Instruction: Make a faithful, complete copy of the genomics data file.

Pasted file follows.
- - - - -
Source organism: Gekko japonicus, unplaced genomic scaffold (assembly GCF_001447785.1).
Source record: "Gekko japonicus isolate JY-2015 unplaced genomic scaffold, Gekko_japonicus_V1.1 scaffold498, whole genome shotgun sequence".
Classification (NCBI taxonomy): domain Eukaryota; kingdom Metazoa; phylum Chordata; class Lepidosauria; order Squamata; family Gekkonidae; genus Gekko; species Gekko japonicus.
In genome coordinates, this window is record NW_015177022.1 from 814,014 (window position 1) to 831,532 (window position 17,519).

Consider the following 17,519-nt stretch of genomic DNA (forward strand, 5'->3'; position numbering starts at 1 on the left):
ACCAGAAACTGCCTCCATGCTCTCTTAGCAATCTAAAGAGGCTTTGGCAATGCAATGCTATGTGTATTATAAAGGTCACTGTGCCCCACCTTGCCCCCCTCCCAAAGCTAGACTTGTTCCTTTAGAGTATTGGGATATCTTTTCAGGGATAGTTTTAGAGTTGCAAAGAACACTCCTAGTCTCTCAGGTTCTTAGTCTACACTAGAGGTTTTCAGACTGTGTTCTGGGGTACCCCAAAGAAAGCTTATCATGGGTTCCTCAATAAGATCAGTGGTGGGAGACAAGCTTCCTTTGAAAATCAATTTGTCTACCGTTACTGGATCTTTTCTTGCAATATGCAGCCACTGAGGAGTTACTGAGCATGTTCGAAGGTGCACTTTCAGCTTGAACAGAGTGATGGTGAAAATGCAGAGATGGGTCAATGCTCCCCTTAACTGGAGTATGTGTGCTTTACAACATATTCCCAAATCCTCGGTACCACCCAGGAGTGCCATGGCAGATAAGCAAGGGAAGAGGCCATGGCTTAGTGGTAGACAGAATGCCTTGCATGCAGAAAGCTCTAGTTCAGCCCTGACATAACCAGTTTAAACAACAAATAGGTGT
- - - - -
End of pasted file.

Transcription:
Source organism: Gekko japonicus, unplaced genomic scaffold (assembly GCF_001447785.1).
Source record: "Gekko japonicus isolate JY-2015 unplaced genomic scaffold, Gekko_japonicus_V1.1 scaffold498, whole genome shotgun sequence".
Classification (NCBI taxonomy): domain Eukaryota; kingdom Metazoa; phylum Chordata; class Lepidosauria; order Squamata; family Gekkonidae; genus Gekko; species Gekko japonicus.
In genome coordinates, this window is record NW_015177022.1 from 814,014 (window position 1) to 831,532 (window position 17,519).

Consider the following 17,519-nt stretch of genomic DNA (forward strand, 5'->3'; position numbering starts at 1 on the left):
ACCAGAAACTGCCTCCATGCTCTCTTAGCAATCTAAAGAGGCTTTGGCAATGCAATGCTATGTGTATTATAAAGGTCACTGTGCCCCACCTTGCCCCCCTCCCAAAGCTAGACTTGTTCCTTTAGAGTATTGGGATATCTTTTCAGGGATAGTTTTAGAGTTGCAAAGAACACTCCTAGTCTCTCAGGTTCTTAGTCTACACTAGAGGTTTTCAGACTGTGTTCTGGGGTACCCCAAAGAAAGCTTATCATGGGTTCCTCAATAAGATCAGTGGTGGGAGACAAGCTTCCTTTGAAAATCAATTTGTCTACCGTTACTGGATCTTTTCTTGCAATATGCAGCCACTGAGGAGTTACTGAGCATGTTCGAAGGTGCACTTTCAGCTTGAACAGAGTGATGGTGAAAATGCAGAGATGGGTCAATGCTCCCCTTAACTGGAGTATGTGTGCTTTACAACATATTCCCAAATCCTCGGTACCACCCAGGAGTGCCATGGCAGATAAGCAAGGGAAGAGGCCATGGCTTAGTGGTAGACAGAATGCCTTGCATGCAGAAAGCTCTAGTTCAGCCCTGACATAACCAGTTTAAACAACAAATAGGTGT